Israeli authorities have issued a 48-hour ban on Palestinians from entering the Old City in occupied East Jerusalem, following two stabbing attacks in which two Israelis were killed and three injured at the site, an Israeli police spokesperson said.

The two Palestinians who allegedly committed the stabbing attacks were shot dead on scene in the separate incidents, hours apart.

Police spokesperson Micky Rosenfeld told Ma’an News Agency that the ban on Palestinians entering the Old City was put in place in order to ‘prevent any further incidents or attacks.’

He said that extra police officers have been deployed across East Jerusalem.

An official in the Palestinian Authority Ministry of Endowment, which is responsible for the Al-Aqsa Mosque compound, told Ma’an that more than 100 right-wing Jews toured the compound on Sunday morning escorted by Israeli officers, while Palestinians were banned.

Before the restriction on Palestinian entry was announced, Palestinian shop owners in the Old City declared a closure off all businesses at the request of Islamic and nationalistic factions and in protest against the recent escalations around the Al-Aqsa Mosque compound.

Meanwhile, clashes between Palestinian youth and Israeli forces elsewhere in occupied East Jerusalem continued.

In the East Jerusalem village of al-Isawiya , Israeli forces raided the home of Fadi Alloun, a 19-year-old who was allegedly responsible for Sunday morning’s stabbing attack on a 16-year-old Israeli during the earliest hours of Sunday morning.

At the home, Israeli forces reportedly assaulted women with rods and police tasers, damaged furniture and seized seven mobile phones, family members said.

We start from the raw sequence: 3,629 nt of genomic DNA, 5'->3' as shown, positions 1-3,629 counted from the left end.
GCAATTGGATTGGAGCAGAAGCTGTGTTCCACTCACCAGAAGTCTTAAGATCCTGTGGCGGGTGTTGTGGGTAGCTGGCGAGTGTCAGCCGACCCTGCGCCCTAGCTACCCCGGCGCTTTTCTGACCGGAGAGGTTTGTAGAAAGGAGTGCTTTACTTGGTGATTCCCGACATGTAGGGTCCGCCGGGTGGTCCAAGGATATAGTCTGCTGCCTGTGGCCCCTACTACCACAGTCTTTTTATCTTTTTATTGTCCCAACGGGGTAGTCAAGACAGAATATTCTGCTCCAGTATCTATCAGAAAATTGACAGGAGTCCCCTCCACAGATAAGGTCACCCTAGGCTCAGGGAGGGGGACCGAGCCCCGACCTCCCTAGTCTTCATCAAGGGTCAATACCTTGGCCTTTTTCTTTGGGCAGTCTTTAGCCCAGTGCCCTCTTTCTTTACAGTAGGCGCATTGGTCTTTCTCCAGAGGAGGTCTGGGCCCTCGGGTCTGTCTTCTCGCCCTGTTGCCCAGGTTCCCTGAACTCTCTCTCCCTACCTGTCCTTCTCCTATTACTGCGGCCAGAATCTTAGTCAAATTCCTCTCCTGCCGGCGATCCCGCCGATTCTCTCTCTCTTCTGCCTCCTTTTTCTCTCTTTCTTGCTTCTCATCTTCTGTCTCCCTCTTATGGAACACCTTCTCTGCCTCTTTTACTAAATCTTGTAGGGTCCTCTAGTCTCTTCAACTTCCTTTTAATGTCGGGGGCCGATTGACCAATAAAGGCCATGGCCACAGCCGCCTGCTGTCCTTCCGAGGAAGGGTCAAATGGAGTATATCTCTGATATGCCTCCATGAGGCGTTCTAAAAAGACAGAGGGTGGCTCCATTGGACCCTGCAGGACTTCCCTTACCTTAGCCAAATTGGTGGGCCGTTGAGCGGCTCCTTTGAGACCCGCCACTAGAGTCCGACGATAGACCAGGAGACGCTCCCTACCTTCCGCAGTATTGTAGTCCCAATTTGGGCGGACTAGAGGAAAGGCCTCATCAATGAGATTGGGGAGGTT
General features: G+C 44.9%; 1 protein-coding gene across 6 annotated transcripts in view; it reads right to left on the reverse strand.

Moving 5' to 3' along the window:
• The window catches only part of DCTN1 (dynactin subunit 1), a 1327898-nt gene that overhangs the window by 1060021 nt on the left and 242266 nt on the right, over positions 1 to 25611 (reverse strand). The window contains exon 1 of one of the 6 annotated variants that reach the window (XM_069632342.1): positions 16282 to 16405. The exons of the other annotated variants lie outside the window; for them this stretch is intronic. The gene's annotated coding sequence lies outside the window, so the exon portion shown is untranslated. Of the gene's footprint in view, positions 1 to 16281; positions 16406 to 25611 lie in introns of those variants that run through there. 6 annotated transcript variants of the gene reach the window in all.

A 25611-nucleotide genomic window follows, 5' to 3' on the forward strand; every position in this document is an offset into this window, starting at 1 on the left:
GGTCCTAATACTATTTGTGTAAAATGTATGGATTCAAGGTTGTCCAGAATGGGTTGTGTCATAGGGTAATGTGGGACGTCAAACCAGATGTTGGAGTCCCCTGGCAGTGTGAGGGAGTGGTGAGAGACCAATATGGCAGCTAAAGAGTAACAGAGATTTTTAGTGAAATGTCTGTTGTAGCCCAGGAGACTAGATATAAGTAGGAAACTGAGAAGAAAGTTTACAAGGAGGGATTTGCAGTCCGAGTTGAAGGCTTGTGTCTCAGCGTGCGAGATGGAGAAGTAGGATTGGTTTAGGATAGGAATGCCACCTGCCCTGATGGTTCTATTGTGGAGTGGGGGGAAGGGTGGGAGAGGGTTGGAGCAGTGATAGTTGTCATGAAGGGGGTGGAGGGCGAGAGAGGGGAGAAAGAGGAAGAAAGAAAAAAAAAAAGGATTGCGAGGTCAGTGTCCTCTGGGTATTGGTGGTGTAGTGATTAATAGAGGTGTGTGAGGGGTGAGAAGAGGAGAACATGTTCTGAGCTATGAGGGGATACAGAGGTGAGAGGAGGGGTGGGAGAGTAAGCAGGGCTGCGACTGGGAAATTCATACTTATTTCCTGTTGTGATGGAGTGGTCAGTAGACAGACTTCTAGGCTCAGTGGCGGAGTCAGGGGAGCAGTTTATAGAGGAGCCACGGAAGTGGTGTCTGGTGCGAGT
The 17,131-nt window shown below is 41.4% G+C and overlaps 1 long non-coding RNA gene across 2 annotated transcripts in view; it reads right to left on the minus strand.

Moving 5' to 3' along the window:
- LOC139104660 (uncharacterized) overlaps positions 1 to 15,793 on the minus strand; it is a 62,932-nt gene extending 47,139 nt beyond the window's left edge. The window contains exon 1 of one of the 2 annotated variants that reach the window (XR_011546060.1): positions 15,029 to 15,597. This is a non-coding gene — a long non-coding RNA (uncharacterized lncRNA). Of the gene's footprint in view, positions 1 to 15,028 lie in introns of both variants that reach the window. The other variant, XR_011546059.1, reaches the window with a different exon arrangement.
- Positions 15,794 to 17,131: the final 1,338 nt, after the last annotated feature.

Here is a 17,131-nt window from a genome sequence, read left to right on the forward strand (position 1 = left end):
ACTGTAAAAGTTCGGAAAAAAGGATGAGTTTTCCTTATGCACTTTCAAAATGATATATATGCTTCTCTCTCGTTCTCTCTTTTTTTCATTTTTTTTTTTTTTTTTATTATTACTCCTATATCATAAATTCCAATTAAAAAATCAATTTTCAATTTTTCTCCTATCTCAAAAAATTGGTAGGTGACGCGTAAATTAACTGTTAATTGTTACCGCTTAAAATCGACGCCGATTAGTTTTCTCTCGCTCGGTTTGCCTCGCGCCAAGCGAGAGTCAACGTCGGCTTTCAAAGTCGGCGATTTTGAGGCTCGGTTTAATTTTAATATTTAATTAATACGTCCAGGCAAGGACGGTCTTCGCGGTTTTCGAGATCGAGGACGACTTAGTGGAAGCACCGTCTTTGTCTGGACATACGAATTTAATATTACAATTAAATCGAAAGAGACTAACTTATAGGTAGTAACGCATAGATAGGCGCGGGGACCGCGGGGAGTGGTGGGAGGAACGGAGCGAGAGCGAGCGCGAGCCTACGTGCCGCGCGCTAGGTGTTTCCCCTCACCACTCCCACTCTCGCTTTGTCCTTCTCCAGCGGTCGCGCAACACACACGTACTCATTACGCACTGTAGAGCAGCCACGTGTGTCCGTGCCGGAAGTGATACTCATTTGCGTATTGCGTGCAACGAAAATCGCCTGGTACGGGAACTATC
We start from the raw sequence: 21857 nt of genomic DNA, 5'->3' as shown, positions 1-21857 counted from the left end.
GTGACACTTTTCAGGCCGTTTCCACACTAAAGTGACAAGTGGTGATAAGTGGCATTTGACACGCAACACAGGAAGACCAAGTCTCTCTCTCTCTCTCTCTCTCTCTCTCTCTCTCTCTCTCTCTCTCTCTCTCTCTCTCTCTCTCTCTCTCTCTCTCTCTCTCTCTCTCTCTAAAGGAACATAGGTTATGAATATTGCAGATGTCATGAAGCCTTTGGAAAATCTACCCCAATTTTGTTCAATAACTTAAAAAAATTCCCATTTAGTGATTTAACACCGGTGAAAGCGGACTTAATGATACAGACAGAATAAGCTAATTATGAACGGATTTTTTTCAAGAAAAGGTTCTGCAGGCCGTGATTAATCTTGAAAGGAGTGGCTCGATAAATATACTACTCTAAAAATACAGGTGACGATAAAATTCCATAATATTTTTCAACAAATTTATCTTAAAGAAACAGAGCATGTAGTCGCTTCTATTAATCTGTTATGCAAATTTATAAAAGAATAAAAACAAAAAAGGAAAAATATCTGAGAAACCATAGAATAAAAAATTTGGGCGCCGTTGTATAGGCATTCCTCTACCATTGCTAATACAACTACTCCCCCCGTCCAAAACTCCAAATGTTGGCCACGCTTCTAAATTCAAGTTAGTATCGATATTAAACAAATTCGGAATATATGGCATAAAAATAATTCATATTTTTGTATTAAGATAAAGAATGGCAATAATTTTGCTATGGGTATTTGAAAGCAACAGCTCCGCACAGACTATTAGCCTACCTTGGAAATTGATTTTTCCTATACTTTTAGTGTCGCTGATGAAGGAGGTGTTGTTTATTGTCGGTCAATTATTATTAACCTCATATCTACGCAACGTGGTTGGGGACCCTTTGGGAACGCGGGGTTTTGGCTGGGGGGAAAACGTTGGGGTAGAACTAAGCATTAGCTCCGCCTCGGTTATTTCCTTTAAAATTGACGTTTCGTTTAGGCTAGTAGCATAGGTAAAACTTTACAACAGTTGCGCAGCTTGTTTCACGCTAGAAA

Alloun’s aunt, Haifa Alloun, told Ma’an that the family rejected the accusation that her nephew had stabbed an Israeli teen before being shot dead by Israeli forces, saying Alloun was instead ‘targeted and killed in cold blood.’

However the family of Mohannad Halabi, the young man responsible for Saturday’s attack in which two ultra-orthodox Israelis were killed and two more wounded, including a 2-year-old child, accepted and praised Halabi’s attack, calling him a ‘martyr’ for Al-Aqsa.

The flashpoint Al-Aqsa Mosque compound has been the site of clashes for weeks, with Israeli forces repeatedly storming the holy site to clear way for Jewish worshipers during a series of Jewish holidays.

The most recent of these, the eight-day Sukkot festival, began on Sunday, and has seen severe restrictions imposed on Palestinians seeking to enter the compound.

Palestinians fear Israel is seeking to change rules governing the site, where Jews are allowed to visit, but not pray to avoid provoking tensions.

Last month’s flareup prompted calls for restraint from both the United Nations and the United States, and a warning from Jordan, which has custodianship rights over Muslim holy places in Jerusalem under its 1994 peace treaty with Israel, that relations were on the line.

On Tuesday, Palestinian president Mahmoud Abbas warned of the ‘risk of an intifada’ if clashes over the Al-Aqsa Mosque compound continue.

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